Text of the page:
receiving data to be merged in the hierarchical database; and
merging the received data with the data stored in the hierarchical database upon receiving a single merge query that has syntax for inserting the received data into the hierarchical database and updating the data in the hierarchical database with the received data, wherein the received data is updated upon determining that the received data changes values of the data already stored in the hierarchical database.
8. The method of claim 1, wherein each node existing directly below the tree root node represents a private sub-tree, wherein values and node information in the private sub-tree are private to an organization.
9. The method of claim 1, wherein each of the unique identifiers corresponds to one of the one or more sub-tree root nodes, and wherein each virtual document includes path information starting at one of the one or more sub-tree root nodes and ending with a value.
10. The method of claim 9 wherein a result of each of the separate search queries is formatted in a hierarchical manner starting from the sub-tree root node corresponding to the unique identifier.
11. A search database system, comprising:
a hierarchical database to store a set of data in a hierarchical manner, wherein each of a plurality of points in the hierarchy has a unique identifier;
a hierarchical database engine coupled with the hierarchical database, the hierarchical database engine to search the set of data stored in the hierarchical database;
a document generator coupled with the hierarchical database engine, the document generator to create a different document from the data stored under each of the plurality of points in the hierarchical database;
an inverted index;
an inverted index engine coupled with the document generator, the inverted index engine to index each document and the associated unique identifiers in the inverted index, and search the inverted index;
a search server user interface, coupled with the hierarchical database engine and the inverted index engine, the search server user interface to receive a single search query that has syntax identifying an unstructured search string within a structured search query to automatically cause a search of the inverted index and use of the result to automatically search the hierarchical database, the search server user interface including:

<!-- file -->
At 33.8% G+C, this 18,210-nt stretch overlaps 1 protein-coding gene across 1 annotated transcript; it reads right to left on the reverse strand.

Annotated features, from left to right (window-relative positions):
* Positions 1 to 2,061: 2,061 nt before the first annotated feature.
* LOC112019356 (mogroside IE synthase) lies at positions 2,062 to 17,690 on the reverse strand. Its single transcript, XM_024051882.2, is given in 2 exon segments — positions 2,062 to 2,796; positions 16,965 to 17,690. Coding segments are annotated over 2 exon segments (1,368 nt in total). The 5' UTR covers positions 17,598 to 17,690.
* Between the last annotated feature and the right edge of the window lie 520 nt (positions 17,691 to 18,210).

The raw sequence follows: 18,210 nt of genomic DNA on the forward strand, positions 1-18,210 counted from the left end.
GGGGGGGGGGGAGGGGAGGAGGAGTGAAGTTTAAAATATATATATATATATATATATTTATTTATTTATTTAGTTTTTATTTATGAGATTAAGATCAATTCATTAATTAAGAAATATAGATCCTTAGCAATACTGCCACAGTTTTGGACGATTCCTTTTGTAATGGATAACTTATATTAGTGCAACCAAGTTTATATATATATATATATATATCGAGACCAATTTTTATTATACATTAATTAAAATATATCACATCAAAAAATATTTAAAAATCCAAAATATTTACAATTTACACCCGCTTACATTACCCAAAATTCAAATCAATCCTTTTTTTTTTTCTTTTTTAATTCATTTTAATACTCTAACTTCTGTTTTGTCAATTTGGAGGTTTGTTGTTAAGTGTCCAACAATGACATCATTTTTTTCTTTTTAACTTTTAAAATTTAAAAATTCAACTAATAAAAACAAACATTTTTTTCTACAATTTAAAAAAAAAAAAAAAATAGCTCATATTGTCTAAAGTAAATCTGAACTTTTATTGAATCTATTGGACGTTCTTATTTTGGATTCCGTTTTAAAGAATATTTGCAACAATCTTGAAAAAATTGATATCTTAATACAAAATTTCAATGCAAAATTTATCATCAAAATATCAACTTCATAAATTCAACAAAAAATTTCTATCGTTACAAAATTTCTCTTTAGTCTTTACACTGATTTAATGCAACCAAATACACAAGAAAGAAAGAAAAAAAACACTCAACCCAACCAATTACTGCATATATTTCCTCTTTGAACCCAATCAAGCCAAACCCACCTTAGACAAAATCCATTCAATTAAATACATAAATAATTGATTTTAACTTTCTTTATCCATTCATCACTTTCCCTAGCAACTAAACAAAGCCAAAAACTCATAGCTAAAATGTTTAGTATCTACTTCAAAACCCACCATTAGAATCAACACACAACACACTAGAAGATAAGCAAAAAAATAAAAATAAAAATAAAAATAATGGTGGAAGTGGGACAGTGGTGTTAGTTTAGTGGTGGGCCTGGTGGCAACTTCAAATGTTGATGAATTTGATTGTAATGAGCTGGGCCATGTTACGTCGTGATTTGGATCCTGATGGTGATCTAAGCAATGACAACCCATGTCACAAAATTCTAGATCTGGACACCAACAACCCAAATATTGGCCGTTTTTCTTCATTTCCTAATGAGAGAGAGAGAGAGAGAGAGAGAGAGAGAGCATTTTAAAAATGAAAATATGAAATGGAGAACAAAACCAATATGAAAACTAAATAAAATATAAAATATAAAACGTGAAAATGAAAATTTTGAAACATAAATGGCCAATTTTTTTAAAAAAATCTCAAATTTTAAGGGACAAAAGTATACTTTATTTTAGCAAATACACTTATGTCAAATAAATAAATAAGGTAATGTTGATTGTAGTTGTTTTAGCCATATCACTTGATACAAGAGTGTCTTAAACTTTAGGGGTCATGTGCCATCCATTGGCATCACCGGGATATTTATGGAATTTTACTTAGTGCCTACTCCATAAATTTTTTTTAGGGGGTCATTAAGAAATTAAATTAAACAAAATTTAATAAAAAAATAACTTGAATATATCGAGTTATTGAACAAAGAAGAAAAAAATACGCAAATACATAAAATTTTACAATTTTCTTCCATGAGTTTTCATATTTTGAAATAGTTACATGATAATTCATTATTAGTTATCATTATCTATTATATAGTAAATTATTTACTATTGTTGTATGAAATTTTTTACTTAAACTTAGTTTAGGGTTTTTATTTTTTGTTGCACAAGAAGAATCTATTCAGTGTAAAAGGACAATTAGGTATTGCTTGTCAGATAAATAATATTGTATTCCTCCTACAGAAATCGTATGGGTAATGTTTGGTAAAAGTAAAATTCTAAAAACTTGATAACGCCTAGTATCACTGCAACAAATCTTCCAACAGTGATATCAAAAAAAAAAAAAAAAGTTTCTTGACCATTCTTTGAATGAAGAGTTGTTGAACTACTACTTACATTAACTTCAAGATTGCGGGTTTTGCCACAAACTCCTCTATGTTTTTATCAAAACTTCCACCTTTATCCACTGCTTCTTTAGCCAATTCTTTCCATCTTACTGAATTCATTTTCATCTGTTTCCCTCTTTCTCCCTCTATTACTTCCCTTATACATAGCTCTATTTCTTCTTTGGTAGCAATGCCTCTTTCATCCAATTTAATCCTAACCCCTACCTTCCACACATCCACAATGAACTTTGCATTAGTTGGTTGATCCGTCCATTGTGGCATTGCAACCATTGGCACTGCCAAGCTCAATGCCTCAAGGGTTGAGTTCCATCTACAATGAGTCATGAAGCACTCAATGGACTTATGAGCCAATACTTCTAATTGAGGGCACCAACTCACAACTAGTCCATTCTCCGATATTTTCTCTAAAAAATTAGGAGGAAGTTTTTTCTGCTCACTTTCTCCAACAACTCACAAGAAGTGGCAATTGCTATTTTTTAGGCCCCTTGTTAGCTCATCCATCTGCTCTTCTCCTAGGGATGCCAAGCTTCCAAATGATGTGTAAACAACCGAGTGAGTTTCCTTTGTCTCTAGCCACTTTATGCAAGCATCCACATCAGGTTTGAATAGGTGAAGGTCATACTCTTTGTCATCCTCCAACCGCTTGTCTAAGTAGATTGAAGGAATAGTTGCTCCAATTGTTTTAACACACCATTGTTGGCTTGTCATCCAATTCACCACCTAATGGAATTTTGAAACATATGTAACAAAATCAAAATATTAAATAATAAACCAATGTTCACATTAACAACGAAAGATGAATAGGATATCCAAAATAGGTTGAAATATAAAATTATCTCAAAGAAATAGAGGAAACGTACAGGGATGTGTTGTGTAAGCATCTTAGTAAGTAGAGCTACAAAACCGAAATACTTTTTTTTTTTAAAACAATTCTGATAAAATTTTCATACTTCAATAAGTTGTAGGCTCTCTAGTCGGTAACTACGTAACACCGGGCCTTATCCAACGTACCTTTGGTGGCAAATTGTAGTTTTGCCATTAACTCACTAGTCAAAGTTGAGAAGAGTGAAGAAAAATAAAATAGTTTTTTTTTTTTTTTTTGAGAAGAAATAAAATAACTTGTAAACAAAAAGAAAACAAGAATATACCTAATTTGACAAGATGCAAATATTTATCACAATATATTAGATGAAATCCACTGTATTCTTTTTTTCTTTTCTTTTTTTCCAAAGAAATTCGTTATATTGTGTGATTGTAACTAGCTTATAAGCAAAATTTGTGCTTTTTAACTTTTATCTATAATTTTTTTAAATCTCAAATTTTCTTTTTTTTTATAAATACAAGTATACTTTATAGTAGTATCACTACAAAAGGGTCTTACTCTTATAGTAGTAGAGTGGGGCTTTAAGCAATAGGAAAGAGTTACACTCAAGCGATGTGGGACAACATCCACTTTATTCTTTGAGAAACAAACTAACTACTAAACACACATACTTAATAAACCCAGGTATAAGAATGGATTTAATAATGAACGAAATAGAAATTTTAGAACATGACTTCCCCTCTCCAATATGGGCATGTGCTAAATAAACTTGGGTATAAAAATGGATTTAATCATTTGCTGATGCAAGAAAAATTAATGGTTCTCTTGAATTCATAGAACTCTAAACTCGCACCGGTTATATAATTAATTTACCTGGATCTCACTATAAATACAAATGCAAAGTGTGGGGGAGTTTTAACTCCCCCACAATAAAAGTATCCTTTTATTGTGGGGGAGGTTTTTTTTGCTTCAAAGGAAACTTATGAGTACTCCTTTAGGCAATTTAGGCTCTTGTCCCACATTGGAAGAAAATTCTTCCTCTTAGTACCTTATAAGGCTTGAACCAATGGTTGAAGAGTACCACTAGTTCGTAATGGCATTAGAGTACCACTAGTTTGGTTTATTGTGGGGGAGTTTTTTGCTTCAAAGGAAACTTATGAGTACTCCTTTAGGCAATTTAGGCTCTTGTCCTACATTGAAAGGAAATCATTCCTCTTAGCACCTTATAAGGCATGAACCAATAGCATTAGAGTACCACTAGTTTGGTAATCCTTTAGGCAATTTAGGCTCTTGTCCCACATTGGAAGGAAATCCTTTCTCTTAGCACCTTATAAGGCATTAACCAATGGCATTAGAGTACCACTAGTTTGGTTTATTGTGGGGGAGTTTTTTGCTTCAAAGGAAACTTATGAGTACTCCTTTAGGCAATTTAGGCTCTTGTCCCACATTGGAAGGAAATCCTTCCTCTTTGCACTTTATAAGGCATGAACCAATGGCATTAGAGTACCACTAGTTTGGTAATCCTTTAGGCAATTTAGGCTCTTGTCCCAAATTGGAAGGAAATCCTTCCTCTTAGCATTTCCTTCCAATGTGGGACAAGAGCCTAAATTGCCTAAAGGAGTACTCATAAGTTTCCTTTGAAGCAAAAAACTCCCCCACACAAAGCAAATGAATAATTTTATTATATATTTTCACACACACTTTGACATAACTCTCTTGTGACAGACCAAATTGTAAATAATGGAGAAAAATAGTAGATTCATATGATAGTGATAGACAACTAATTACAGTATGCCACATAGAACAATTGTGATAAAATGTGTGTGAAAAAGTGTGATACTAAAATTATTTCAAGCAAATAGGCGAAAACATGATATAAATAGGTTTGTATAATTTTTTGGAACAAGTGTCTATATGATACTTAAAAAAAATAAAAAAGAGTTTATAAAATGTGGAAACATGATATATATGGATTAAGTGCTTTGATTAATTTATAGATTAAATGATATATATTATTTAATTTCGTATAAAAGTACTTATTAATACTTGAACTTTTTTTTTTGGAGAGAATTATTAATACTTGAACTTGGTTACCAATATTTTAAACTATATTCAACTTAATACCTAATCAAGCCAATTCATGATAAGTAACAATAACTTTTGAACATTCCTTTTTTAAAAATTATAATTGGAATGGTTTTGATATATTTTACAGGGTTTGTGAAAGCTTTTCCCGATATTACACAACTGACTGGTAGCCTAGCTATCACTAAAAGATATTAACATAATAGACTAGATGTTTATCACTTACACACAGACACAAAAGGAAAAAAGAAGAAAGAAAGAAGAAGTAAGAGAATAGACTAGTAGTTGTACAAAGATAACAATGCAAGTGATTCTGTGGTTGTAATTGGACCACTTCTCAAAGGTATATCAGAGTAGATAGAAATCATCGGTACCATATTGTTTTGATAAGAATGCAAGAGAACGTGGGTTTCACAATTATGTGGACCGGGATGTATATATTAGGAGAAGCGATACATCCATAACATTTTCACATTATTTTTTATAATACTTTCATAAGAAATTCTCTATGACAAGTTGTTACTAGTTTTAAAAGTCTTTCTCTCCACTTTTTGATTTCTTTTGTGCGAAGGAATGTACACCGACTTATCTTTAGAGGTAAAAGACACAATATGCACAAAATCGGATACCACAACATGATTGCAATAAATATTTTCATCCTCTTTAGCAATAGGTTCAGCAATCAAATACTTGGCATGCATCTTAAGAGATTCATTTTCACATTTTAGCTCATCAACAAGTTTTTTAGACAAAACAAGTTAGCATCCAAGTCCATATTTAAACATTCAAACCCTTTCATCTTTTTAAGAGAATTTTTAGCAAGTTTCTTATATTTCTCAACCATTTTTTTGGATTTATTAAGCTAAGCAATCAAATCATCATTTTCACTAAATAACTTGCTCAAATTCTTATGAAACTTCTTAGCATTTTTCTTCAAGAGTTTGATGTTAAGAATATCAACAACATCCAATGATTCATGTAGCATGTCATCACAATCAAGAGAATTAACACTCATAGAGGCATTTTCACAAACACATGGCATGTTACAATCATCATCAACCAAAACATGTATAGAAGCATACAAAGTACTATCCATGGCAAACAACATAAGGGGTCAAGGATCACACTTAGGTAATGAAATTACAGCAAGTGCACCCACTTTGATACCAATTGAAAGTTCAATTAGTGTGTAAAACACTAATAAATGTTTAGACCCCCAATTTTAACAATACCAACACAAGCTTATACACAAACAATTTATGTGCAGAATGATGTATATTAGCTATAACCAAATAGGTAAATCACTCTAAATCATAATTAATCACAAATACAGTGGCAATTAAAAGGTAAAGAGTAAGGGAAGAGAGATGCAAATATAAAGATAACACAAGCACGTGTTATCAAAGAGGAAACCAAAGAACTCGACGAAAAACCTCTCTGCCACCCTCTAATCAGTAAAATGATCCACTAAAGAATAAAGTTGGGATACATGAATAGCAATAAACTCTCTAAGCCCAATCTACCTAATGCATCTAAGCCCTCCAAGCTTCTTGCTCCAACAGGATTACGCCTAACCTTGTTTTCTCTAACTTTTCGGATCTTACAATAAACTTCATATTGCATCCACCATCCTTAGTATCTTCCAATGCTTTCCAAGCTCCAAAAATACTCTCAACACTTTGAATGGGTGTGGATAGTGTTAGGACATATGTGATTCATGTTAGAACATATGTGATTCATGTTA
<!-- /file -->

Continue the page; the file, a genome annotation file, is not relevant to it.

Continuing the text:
a parser to extract the unstructured search string from the single search query and forward the extracted unstructured search string to the inverted index engine to cause a search of the inverted index;
a structured query generator to receive a result of the inverted index search that includes the one or more unique identifiers of the documents that meet the search, and for each of the unique identifiers in the result, to
generate a separate search query from the single search query by replacing the unstructured search string in the structured search query with that unique identifier, and
forward the separate search query to the hierarchical database engine to cause a search of the hierarchical database according to the separate search query;
wherein the hierarchical database includes one or more sub-trees branching from a tree root node, wherein each sub-tree includes one or more nodes starting at a sub-tree root node and includes at least one value, and wherein the unique identifier associated with each of the plurality of documents corresponds to the sub-tree root node;
wherein each node existing directly below the tree root node represents a private sub-tree, wherein values and node information in the private sub-tree are private to an organization; and
wherein the syntax for the single search query includes a SELECT clause and a FROM clause, wherein the SELECT clause includes syntax to identify a path in the hierarchical database starting at the tree root node, and wherein the FROM clause includes the unstructured search string.
12. The search database system of claim 11, wherein the result of the inverted index search includes a plurality of unique identifiers, where at least one unique identifier in the result corresponds to a virtual document that is associated to a first type of data in the hierarchical database, wherein the first type of data belongs to a first data domain, and where at least one other unique identifier in the result corresponds to a different virtual document that is associated to a second type of data in the hierarchical database, wherein the second type of data belongs to a different second data domain.
13. The search database system of claim 11, wherein the hierarchical database has a tree structure and the unique identifiers in the result correspond to identifiers of nodes of the tree.
14. The search database system of claim 11, wherein the document generator creating the plurality of documents includes selectively generating documents from the one or more sub-trees, wherein each document includes path information starting at the root node of the sub-tree and ending at a value of the sub-tree, and wherein each document is associated with the unique identifier of the root node of the sub-tree.
15. The search database system of claim 11, wherein the data stored in the hierarchical database includes collected information from across disparate information sources stored in a plurality of devices of a single LAN, wherein the collected information is organized by items of interest, and wherein the hierarchical database is not organized by documents located on the plurality of devices of the LAN.
16. The search database system of claim 11, wherein the single search query is formed in response to a selection of at least one item returned as a result from a previous unstructured search, wherein the structured search query includes the item selected, and the unstructured search string within the structured search query corresponds to the previous unstructured search string query.